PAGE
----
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This Month in Science
Giant Ground Sloth: Eremotherium eomigrans
In December 1991, a young skateboarder (who happened to be an amateur geologist) went in search of a good spot to skateboard. In his quest, he found shell-encrusted dirt from the dig of a nearby drainage pond on Randall Parkway. He recognized that particular type of dirt can be rich in fossils and started looking around. It wasn’t long before he found some very large and very old bones. The Smithsonian was contacted, and their scientists collected a number of the discovered bones, including teeth, claws, and vertebrae, to take back to Washington for testing. A former Cape Fear Museum staffer, John Timmerman, also participated in the excavation.
The fossils were eventually identified as belonging to Eremotherium eomigrans, a species of giant ground sloth. Prior to this discovery, the furthest north a giant ground sloth skeleton had been found was South Carolina. Most fossils of this species have been found in Florida, suggesting that region to be their primary habitat. The sloth’s manus, or hand, was important in identifying the species as E. eomigrans. These fossils had five fully-formed, distinct claws, unlike their close relatives Eremotherium llaurilardi which, like the smaller tree sloths of today, had only three digits, and Eremotherium mirabile, which had three full claws and reduced, vestigial fourth and fifth digits.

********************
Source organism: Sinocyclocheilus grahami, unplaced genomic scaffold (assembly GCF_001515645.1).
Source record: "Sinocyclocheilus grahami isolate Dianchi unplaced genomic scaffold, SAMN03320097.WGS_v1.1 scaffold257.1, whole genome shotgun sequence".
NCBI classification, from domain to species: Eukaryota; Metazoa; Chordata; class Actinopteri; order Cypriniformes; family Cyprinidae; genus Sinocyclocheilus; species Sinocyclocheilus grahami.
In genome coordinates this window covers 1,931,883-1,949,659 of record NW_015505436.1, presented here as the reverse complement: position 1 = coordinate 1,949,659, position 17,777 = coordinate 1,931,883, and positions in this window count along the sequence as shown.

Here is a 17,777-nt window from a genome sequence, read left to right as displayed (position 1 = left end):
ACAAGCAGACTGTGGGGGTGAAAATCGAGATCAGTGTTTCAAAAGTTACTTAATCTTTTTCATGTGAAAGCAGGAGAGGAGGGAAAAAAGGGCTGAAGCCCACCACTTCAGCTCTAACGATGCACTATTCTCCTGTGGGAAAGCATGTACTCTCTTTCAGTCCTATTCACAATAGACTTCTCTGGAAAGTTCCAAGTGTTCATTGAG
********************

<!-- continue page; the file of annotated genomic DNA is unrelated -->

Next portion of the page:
E. eomigrans roamed the Americas during the early to middle Pleistocene Epoch, between 600,000 to 2.6 million years ago. While they primarily lived in South America, this species of sloth was the first of its kind to migrate from South America to North America. In fact, migrans is the Latin word for migrant. To call these ground sloths “giant” is no understatement. The claws alone from an E. eomigrans could be up to a foot long. E. eomigrans could weigh up to 3 tons and grow up to 18 feet in length from head to tail. Researchers believe that males and females likely differed in size, but they have not determined which sex was larger and which was smaller.
Researchers use the shape of the teeth to provide information about the diets of prehistoric animals. E. eomigrans had v-shaped teeth with the bottom and top teeth fitting together, good for smashing leaves and other vegetation. These teeth indicate that giant ground sloths were vegetarians. It is likely that they walked around on all fours, but they could use their tail as a stabilizing third “leg” when rearing up on their hind legs to reach vegetation in the trees. This and other species of giant ground sloth went extinct around 10,000 years ago. While the exact cause is unknown, the arrival of humans to the continent and a possible ice age likely contributed to the mass extinction.
The fossils from the Randall Parkway excavation were returned from the Smithsonian to the North Carolina Museum of Natural Sciences in Raleigh. The bones came from two separate animals and both were more than 50 percent complete, a rare find in paleontology. The Museum of Natural Sciences had the resources and capability to reconstruct a skeleton from the fossils. While the majority of the original fossils remain in the care of the state museum in Raleigh, a full replica of the giant ground sloth skeleton was cast from the bones and can be seen right here at Cape Fear Museum, along with a few of the original fossils on loan from the state museum. Come in and check it out!
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